Microsoft and Twitter seem to have renewed their deal via which Twitter results will show up as part of the real-time search results in Bing (at least if you go by a series of flirty tweets between the @bing and @Twitter accounts on Twitter).
There's no press release and no blog post announcing the renewal. In fact, all a Microsoft spokesperson would say when asked is:
“We are pleased to announce that we are extending our collaboration with Twitter. We are not sharing terms of the agreement.”
Microsoft officials are not commenting on what the pair are collaborating on -- if anything -- beyond Twitter's provision of real-time search results.
As AllThingsD reported in mid-July that after failing to come to terms with Google for its “firehose” data stream licensing deal with Google, Twitter was trying to close a similar deal with Microsoft. After the Google-Twitter deal expired on July 2, Google took its entire real-time search product offline, AllThingsD noted. More details from AllThingsD's July story:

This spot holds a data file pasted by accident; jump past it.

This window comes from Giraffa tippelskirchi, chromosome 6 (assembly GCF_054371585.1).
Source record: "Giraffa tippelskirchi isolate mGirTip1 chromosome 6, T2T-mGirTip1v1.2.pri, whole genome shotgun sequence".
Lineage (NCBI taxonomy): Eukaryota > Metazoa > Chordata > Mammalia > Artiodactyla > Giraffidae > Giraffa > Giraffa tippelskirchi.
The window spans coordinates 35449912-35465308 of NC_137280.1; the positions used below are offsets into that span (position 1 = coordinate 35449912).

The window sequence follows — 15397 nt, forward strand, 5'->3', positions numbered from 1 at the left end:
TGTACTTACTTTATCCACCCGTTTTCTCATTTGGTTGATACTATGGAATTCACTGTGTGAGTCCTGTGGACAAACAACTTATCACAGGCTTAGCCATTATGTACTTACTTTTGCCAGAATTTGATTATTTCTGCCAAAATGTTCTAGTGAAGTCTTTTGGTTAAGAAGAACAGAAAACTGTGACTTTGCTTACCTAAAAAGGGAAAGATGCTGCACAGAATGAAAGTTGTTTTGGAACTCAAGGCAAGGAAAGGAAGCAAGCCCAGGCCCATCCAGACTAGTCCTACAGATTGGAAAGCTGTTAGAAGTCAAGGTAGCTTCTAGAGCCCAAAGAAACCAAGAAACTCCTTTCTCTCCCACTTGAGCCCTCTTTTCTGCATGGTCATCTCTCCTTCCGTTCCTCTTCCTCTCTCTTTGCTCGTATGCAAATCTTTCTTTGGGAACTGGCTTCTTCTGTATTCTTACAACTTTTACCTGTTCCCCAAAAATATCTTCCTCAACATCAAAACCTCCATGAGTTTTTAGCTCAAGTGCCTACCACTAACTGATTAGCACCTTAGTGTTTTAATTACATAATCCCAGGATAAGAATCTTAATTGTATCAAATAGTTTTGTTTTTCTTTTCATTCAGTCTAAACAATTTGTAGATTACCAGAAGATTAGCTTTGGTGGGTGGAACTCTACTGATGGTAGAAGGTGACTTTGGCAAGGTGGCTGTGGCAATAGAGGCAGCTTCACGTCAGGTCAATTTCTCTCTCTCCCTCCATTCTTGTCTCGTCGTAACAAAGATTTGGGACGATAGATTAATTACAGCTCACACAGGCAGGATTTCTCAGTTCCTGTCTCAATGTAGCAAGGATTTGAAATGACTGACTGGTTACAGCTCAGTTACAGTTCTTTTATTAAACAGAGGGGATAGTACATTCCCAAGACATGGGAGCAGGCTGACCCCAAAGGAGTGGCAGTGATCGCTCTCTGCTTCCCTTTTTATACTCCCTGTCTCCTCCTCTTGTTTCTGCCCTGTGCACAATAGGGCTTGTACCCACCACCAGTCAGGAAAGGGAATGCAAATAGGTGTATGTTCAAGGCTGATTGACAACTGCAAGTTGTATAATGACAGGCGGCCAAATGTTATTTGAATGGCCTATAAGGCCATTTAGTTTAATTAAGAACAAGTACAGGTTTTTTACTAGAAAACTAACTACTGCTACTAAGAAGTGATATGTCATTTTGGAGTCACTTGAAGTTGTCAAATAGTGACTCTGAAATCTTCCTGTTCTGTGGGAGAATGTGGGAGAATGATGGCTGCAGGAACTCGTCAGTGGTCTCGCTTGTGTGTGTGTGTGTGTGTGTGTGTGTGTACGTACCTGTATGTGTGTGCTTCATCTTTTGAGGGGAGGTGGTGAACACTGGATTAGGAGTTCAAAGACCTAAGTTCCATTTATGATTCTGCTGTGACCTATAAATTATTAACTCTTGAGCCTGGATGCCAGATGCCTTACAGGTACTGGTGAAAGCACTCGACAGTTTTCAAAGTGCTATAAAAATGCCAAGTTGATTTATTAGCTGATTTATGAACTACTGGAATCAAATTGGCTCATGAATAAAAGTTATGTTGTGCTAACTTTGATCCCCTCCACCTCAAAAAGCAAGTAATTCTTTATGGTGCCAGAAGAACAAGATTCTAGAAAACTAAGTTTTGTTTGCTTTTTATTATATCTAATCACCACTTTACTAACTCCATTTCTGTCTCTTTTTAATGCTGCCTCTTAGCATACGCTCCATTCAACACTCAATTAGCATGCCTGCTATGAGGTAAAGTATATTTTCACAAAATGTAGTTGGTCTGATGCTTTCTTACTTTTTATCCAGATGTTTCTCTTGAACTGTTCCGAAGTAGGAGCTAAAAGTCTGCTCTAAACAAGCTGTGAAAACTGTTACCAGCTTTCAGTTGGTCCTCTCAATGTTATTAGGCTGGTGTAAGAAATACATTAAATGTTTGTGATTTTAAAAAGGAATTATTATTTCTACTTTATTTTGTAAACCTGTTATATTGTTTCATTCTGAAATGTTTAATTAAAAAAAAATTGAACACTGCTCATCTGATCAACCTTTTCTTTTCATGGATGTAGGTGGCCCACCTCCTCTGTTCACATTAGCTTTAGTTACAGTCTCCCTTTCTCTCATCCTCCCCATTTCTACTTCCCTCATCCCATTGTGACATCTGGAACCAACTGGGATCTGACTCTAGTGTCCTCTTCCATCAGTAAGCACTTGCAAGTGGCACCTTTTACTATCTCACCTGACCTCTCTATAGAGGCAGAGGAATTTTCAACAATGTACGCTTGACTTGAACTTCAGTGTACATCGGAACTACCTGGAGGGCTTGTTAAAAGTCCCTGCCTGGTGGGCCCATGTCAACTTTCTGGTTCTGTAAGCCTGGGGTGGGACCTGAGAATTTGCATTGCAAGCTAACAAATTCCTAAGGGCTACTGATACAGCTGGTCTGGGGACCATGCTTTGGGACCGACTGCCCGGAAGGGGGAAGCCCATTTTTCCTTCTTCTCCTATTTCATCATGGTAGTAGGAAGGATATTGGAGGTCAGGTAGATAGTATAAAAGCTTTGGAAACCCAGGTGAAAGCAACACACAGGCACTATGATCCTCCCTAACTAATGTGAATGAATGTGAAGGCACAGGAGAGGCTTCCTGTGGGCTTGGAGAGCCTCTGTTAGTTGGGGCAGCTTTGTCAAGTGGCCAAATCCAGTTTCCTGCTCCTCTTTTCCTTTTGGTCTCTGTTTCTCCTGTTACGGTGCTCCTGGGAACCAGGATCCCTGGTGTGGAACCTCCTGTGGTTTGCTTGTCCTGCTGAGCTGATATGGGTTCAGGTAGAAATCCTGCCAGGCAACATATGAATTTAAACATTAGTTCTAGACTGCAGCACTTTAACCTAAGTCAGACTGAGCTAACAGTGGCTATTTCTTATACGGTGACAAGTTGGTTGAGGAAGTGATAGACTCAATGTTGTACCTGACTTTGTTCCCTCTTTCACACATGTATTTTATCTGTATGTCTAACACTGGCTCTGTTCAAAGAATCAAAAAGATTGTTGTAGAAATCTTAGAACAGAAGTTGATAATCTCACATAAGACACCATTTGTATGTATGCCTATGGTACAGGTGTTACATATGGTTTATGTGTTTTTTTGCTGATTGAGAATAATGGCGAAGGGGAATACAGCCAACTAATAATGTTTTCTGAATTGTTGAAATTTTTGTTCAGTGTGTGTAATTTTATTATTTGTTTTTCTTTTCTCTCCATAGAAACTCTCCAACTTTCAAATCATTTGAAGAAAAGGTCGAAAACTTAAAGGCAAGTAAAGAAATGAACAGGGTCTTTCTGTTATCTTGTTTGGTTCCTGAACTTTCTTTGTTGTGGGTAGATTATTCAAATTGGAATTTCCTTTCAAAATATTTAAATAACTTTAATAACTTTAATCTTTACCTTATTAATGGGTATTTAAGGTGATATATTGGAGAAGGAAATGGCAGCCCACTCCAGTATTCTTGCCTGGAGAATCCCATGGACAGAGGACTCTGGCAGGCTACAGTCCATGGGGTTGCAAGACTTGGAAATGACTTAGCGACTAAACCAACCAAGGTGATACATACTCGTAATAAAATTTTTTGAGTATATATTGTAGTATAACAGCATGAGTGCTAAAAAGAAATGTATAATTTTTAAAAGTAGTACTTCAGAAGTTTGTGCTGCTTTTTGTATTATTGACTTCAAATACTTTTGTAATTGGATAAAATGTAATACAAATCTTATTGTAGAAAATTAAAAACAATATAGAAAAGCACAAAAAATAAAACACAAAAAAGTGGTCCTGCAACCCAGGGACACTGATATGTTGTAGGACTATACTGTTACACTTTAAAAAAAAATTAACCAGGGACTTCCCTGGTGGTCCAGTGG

"Bing, whose original Firehose deal — which like Google’s was signed in the fall of 2009 — was for six months longer than Google’s. Among the less contentious terms is the licensing fee. Twitter wants about $30 million per year for its exhaustive real-time stream, a doubling of the previous fee. But Microsoft (like Google) hasn’t yet agreed to Twitter’s other demands: More user interface control, a larger cut of ads sold next to its tweets and more linking back to Twitter, sources said. Microsoft would also like a longer term than Twitter is offering."
In other search-related news in the Microsoft realm, Carol Bartz has been fired from her role as Yahoo's CEO. Bartz became CEO shortly after Microsoft's proposal to buy Yahoo for $45 billion fell through -- in large part due to the foot-dragging of former Yahoo CEO Jerry Yang.
When Microsoft and Yahoo finally cemented a partnership in place of a buyout deal, it was Carol Bartz who signed on the dotted line along with Microsoft CEO Steve Ballmer. What will today's news mean, if anything, for the Microsoft-Yahoo relationship in the future? It's probably too soon to say, given the search partnership between the pair, signed in 2009, was a 10-year contract....